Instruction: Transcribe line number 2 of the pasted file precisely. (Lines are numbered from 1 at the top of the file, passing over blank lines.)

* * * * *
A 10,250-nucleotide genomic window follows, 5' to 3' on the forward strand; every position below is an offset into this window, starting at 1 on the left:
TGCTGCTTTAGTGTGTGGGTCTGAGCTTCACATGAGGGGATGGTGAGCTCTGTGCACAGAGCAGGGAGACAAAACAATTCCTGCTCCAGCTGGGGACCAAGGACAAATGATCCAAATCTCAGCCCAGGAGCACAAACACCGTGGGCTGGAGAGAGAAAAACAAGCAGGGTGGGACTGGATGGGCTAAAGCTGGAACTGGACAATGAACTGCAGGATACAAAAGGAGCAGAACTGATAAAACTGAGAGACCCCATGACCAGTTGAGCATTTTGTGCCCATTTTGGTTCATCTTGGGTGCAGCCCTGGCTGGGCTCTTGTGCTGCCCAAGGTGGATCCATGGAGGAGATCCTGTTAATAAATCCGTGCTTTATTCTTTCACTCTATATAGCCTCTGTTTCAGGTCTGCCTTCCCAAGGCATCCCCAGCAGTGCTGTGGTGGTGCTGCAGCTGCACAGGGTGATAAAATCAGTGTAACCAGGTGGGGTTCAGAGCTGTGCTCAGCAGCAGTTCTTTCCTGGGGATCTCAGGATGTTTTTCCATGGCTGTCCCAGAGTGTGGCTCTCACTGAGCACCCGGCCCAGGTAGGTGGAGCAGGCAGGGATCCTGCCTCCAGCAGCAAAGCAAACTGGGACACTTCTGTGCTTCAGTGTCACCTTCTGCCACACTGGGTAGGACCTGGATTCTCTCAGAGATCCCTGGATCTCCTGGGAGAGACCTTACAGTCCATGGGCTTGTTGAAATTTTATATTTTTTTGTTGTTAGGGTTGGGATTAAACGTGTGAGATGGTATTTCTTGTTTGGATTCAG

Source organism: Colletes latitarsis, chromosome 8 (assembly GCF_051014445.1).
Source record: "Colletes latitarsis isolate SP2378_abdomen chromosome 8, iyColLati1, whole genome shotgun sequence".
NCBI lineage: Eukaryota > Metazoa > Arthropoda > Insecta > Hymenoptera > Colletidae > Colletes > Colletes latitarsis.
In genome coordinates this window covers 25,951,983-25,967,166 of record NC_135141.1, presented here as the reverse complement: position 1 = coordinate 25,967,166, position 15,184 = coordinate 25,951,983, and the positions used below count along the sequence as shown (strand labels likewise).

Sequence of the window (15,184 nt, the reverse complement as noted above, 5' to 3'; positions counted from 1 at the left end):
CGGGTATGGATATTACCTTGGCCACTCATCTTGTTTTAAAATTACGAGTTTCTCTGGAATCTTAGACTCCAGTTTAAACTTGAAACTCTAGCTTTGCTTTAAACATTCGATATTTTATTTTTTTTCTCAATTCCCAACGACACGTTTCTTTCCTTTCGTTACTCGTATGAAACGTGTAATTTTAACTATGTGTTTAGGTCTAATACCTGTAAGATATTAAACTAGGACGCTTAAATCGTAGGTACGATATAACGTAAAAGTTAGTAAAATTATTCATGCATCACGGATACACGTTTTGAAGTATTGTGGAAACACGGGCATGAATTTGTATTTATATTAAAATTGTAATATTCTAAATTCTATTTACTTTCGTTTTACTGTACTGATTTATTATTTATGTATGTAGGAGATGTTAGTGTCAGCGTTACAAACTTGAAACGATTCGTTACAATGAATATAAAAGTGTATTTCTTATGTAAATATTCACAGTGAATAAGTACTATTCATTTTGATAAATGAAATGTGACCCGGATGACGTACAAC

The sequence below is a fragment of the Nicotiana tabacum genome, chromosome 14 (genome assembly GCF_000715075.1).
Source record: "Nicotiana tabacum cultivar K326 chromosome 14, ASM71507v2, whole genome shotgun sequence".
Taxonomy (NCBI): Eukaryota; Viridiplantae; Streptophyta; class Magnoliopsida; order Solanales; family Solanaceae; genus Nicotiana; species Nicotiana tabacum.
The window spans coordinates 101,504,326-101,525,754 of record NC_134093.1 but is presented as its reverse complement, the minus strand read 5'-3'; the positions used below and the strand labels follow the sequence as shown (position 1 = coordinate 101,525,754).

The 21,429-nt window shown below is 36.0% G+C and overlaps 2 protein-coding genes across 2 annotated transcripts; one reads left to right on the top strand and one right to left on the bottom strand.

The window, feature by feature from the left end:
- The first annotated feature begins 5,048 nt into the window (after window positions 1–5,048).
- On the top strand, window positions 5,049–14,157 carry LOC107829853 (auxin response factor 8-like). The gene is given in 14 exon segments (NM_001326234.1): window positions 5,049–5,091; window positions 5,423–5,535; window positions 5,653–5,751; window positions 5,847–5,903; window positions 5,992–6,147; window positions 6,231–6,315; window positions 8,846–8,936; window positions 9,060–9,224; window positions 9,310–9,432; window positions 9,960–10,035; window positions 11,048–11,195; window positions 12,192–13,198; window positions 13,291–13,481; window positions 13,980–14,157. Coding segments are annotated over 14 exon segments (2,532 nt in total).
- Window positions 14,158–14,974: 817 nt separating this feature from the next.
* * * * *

TGCTGCTTTAGTGTGTGGGTCTGAGCTTCACATGAGGGGATGGTGAGCTCTGTGCACAGAGCAGGGAGACAAAACAATTCCTGCTCCAGCTGGGGACCAAGGACAAATGATCCAAATCTCAGCCCAGGAGCACAAACACCGTGGGCTGGAGAGAGAAAAACAAGCAGGGTGGGACTGGATGGGCTAAAGCTGGAACTGGACAATGAACTGCAGGATACAAAAGGAGCAGAACTGATAAAACTGAGAGACCCCATGACCAGTTGAGCATTTTGTGCCCATTTTGGTTCATCTTGGGTGCAGCCCTGGCTGGGCTCTTGTGCTGCCCAAGGTGGATCCATGGAGGAGATCCTGTTAATAAATCCGTGCTTTATTCTTTCACTCTATATAGCCTCTGTTTCAGGTCTGCCTTCCCAAGGCATCCCCAGCAGTGCTGTGGTGGTGCTGCAGCTGCACAGGGTGATAAAATCAGTGTAACCAGGTGGGGTTCAGAGCTGTGCTCAGCAGCAGTTCTTTCCTGGGGATCTCAGGATGTTTTTCCATGGCTGTCCCAGAGTGTGGCTCTCACTGAGCACCCGGCCCAGGTAGGTGGAGCAGGCAGGGATCCTGCCTCCAGCAGCAAAGCAAACTGGGACACTTCTGTGCTTCAGTGTCACCTTCTGCCACACTGGGTAGGACCTGGATTCTCTCAGAGATCCCTGGATCTCCTGGGAGAGACCTTACAGTCCATGGGCTTGTTGAAATTTTATATTTTTTTGTTGTTAGGGTTGGGATTAAACGTGTGAGATGGTATTTCTTGTTTGGATTCAG